Teaching in Poland: an initial teacher education initiative to develop skills in meeting the needs of learners with english as an additional language

Stevenson, Mary and Gadsby, Helen and Collins, Julie and Herrera, Maria (2018) Teaching in Poland: an initial teacher education initiative to develop skills in meeting the needs of learners with english as an additional language. Research in Action (3). pp. 57-68. ISSN 25159364

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Abstract

In this paper we report on research arising from an innovative project in which secondary pre-service teacher trainees at an English university are offered an experience of teaching in Polish schools, through a collaborative arrangement between Liverpool Hope University, Liverpool, UK and colleagues at Nicolaus Copernicus University, Torun, Poland. The project is an enhancement of the PGCE course and is offered to all trainees across nine subject disciplines. In 2017, the project involved 64 trainees and 6 staff from Liverpool Hope, students and staff from Nicolaus Copernicus University, and teachers and pupils in 12 schools in Torun. The impetus for this project arose due to the requirement for teachers in England to be trained in techniques to teach speakers of languages other than English and the limited opportunities to put this into practice in the Merseyside area due to local demographics. The rationale for this approach is supported by Putnam and Borko (2000) (Situative Theory) and Dewey (1938) (active deliberate engagement with problematic situations for learning). During the project, a carefully designed programme of planning, teaching, and evaluation provides a sophisticated and powerful pedagogical model. Trainee teachers work in small teams co-teaching in pairs, observed and supported by peers and a tutor. Teams meet on a daily basis to discuss and evaluate their teaching. Reflection is led by the trainees, with tutor support. Our research indicates that benefits to trainees arise from having opportunities to: • reflect upon and improve their teaching in a challenging but supportive context, • observe peers teaching, and learn from each other both within and across subjects, • teach whole classes of pupils whose first language is not English. As a result of participation in the project, pre-service teachers’ confidence and communication skills are enhanced, especially in relation to clarity of talk and instruction in the classroom.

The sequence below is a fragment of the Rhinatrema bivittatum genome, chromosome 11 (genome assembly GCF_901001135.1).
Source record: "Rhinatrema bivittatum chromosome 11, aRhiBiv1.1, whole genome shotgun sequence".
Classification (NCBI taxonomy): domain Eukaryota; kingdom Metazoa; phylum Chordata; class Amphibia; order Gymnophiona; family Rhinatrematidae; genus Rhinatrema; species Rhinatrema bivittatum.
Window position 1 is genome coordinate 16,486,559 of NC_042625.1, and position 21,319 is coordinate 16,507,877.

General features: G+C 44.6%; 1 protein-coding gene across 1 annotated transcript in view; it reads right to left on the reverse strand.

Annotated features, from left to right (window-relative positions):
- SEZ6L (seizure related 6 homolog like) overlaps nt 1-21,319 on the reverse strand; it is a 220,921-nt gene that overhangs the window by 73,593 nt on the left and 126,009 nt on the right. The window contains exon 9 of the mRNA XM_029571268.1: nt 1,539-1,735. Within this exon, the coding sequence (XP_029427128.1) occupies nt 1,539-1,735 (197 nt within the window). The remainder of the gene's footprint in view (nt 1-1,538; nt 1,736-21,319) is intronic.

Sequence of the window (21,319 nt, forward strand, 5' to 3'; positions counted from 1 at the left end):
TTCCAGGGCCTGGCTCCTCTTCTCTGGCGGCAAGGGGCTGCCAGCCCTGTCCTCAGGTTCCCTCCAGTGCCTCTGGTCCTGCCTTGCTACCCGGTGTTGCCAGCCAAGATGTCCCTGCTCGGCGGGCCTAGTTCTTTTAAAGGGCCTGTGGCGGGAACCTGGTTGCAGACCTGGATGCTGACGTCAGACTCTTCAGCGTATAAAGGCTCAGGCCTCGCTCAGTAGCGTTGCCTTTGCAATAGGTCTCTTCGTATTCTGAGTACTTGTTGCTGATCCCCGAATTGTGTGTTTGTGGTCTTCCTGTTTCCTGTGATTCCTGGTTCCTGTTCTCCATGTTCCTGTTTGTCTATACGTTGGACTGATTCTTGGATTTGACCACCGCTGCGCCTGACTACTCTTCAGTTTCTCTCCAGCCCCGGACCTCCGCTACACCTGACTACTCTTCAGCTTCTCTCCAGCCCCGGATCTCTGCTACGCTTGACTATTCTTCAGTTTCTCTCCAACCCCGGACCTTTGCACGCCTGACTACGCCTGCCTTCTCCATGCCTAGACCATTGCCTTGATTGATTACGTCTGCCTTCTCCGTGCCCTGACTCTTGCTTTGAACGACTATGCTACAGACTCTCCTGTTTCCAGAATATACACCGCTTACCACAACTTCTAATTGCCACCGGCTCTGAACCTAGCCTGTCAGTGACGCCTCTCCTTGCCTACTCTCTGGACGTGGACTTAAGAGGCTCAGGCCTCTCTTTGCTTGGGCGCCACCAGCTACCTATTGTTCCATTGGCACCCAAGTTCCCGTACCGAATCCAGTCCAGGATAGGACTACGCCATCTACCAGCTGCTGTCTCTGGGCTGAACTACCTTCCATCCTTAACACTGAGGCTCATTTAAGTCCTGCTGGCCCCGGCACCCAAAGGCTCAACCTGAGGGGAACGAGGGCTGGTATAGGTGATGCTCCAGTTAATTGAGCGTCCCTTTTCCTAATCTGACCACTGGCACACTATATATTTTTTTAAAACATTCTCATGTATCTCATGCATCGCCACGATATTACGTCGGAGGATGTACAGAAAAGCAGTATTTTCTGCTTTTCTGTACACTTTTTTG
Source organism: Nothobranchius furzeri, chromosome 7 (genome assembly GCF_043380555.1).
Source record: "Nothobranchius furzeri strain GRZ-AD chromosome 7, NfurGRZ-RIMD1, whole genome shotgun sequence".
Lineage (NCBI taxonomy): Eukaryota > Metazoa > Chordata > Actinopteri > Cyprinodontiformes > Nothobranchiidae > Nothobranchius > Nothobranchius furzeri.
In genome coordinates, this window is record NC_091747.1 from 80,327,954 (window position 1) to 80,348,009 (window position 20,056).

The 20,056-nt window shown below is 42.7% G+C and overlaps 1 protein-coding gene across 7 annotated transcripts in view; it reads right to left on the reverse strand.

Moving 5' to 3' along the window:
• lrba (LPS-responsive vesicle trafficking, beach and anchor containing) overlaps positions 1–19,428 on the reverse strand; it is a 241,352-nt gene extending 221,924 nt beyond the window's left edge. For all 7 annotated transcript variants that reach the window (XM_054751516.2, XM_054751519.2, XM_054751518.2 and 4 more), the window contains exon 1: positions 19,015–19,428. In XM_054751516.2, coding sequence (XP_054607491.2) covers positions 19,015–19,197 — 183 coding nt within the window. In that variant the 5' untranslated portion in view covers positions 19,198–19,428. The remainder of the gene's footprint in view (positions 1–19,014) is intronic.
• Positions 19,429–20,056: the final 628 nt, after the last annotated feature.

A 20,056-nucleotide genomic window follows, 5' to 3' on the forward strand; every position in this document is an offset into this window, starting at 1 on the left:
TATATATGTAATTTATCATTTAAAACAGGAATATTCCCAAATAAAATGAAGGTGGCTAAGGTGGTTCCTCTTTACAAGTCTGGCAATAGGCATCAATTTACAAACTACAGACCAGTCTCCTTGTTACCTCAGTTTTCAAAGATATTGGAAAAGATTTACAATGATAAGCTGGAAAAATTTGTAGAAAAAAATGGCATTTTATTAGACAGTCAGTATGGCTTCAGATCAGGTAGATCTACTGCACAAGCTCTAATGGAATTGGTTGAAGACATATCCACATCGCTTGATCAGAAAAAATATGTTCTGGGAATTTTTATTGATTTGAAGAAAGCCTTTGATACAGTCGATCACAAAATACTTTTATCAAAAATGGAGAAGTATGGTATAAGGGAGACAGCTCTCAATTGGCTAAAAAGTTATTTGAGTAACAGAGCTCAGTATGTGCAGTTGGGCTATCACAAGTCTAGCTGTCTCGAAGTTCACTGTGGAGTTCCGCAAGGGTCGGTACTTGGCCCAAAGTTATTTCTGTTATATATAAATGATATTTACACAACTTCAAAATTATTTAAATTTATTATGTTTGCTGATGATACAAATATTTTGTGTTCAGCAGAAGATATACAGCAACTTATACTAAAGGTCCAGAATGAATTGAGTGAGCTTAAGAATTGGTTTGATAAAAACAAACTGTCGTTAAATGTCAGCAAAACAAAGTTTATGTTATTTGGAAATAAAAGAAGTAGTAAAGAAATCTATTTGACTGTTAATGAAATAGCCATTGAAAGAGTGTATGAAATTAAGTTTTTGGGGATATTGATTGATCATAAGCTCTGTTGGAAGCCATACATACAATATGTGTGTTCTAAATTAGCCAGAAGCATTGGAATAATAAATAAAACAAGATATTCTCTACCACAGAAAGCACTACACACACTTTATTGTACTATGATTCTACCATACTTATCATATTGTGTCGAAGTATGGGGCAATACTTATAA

Item Type: Article
Faculty / Department: Faculty of Education > Teacher Education
Depositing User: Philippa Williams
Date Deposited: 15 Apr 2019 12:03
Last Modified: 09 Jul 2019 00:15
URI: http://hira.hope.ac.uk/id/eprint/2815

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